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  • Editorial Comment:Spectatorship
  • Ric Knowles

Reception has been a perennial problem in theatre and performance studies. How do we know what audiences in general or individual spectators receive and understand? How reliable are the various sources of evidence about reception? What does it mean to assert, as many semioticians have since Brecht took issue with Aristotle, that theatre audiences are the producers, not simply the receivers, of meaning? What does it mean to consider Boal’s argument, in taking issue with both Aristotle and Brecht, that the theatre needs to constitute its audience members as “spectactors”—reinvigorating an ongoing effort to empower, liberate, or emancipate spectators, which may be understood to have been revived in the avant-garde and environmental theatre movement of the 1960s and to be alive today among theorists and practitioners, particularly of participatory, site-specific, or immersive theatre and performance practice?

My thoughts about this special issue of Theatre Journal began with the observation that, since the publication in 1990 of the ground-breaking first edition of Susan Bennett’s Theatre Audiences, scholars have tended to write less about audiences and more about spectators and spectatorship. Perhaps this is because “the audience” refers to a collectivity, while “the spectator” connotes something more atomized, indicative of a more fractured or pluralistic understanding of reception. It may also be the case that, since the English-language publications of Guy Debord’s The Society of the Spectacle and Jean Baudrillard’s Simulacra and Simulation, both in 1994, scholars have been preoccupied with spectatorship as an all-pervasive feature of contemporary life, and not necessarily one that comfortably constitutes audiences as coherent communities. Since the ascendancy of performance studies and the advent of global touring, moreover, there has been less emphasis on hearing a (unilingual) text and more on seeing a (supposedly universally legible) spectacle. Scholars like Dennis Kennedy and Jacques Rancière, both in 2009, have concerned themselves with spectatorship as an independent activity rather than a secondary, parasitic, or merely interpretative one. Rancière’s “emancipated spectator” is an active, individual subject, not a member of an audience-as-community; his project is to “challenge the opposition between viewing and acting”: “viewing,” he argues, “is also an action,” and “being a spectator … is our normal situation.” Taking all of this into account, the Call for Papers for this special issue invited contributions that might challenge or expand our understanding of spectatorship—empirically, theoretically, or methodologically. And this is what we received: essays that approach spectatorship through empirical audience research, cognitive science, and newly minted concepts like “subjective drift” and “narcissistic spectatorship.”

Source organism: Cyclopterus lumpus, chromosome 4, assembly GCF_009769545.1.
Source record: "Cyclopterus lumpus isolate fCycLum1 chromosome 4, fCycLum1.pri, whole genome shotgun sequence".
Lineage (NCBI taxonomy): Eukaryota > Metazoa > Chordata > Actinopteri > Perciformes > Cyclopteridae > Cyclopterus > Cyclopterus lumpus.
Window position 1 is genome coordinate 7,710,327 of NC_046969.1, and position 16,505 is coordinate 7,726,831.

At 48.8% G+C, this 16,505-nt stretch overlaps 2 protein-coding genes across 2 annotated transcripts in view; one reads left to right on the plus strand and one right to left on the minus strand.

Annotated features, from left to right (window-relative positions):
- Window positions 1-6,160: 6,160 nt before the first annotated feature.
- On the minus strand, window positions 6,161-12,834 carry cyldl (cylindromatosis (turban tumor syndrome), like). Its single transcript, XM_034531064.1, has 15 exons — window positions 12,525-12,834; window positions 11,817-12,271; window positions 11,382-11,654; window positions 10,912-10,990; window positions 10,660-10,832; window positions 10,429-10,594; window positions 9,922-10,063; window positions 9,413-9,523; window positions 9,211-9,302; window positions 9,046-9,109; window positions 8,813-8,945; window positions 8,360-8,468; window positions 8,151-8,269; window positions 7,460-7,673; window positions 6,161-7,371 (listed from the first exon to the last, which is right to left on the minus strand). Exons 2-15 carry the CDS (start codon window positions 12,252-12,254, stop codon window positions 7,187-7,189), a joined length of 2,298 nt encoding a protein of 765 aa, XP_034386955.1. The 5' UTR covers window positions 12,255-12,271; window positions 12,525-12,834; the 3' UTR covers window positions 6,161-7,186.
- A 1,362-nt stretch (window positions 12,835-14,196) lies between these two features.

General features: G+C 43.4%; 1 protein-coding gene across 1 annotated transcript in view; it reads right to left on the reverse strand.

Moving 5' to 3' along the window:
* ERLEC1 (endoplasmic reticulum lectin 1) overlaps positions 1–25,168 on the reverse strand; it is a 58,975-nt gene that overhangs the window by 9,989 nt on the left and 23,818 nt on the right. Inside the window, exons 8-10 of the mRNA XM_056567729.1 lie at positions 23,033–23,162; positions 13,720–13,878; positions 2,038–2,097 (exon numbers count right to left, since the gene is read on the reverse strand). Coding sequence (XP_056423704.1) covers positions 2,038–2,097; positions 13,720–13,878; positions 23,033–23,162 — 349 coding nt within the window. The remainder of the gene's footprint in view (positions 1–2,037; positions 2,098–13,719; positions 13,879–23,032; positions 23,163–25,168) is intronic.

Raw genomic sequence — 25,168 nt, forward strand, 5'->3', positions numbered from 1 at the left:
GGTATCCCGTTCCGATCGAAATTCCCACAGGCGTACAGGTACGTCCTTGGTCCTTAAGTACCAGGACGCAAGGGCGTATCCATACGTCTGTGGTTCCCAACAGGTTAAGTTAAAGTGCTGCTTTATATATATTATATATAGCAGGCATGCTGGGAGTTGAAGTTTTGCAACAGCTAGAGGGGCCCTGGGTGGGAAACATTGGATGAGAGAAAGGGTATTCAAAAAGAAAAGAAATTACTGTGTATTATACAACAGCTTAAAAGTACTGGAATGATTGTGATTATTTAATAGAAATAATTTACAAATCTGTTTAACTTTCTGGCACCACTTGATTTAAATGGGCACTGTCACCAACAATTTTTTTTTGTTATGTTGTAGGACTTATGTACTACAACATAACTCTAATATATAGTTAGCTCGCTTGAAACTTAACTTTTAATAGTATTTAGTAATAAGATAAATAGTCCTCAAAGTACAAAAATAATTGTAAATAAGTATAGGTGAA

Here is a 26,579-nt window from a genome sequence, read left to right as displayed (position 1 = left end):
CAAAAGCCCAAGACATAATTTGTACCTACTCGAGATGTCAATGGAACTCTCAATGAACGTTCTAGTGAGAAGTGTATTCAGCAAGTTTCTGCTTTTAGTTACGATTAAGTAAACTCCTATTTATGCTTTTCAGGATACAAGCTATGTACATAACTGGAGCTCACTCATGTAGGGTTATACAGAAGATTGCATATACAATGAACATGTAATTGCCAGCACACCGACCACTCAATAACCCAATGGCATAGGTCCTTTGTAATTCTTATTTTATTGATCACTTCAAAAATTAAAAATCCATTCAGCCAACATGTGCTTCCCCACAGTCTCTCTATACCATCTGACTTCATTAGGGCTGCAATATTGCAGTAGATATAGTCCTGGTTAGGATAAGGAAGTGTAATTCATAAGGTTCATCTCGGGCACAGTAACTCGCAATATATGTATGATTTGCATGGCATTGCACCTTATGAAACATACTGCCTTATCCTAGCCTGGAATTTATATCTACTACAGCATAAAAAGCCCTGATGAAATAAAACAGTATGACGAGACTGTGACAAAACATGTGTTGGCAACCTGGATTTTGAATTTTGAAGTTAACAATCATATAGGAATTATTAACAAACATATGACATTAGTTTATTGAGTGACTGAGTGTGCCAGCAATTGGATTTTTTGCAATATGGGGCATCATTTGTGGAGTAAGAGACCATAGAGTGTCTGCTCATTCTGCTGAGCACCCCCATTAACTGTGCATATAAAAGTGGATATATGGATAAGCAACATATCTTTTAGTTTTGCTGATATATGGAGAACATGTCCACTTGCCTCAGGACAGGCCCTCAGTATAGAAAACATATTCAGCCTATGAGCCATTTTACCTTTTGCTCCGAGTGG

Prompted by a call in Helen Freshwater’s Theatre & Audiences and by a political situation in the UK that requires empirical evidence of the value of the arts, the first essay in the issue, Janelle Reinelt’s “What UK Spectators Know: Understanding How We Come to Value Theatre” revisits debates about empirically based audience research, and regrets Reinelt’s own earlier impatience with such research. Beginning with a brief account of some of the histories, strengths, and limitations of empirical research and a brief history of cultural-policy debates in the UK since John Maynard Keyes declared “death to Hollywood” in 1946, her essay reports on a research study by the British Theatre Consortium (BTC), “Theatre Spectatorship and Value Attribution” (TSVA), funded by the UK Arts and Humanities Research Council. The study, led by Reinelt, attempted to address the council’s call to identify the components of cultural value and “reopen the question of what cultural engagement does for people.” The study was motivated, then, by a desire to “shift the understanding of what cultural value in the arts actually is [beyond the merely monetary] and how it is determined.”

The TSVA study, focusing on “phenomenological self-description,” attempted “to bypass … the agon of ‘intrinsic’ and ‘instrumental’ values,” asserting that “[v]alue emerges in the relationship between the performance, the spectator, and the network of associations which the experience triggers.” Focusing on fourteen productions of classical, new, experimental, and adapted work at three theatres, the study involved 317 spectator/participants in [End Page xi] surveys, with some also participating in interviews and workshops concerning the shows. Among...


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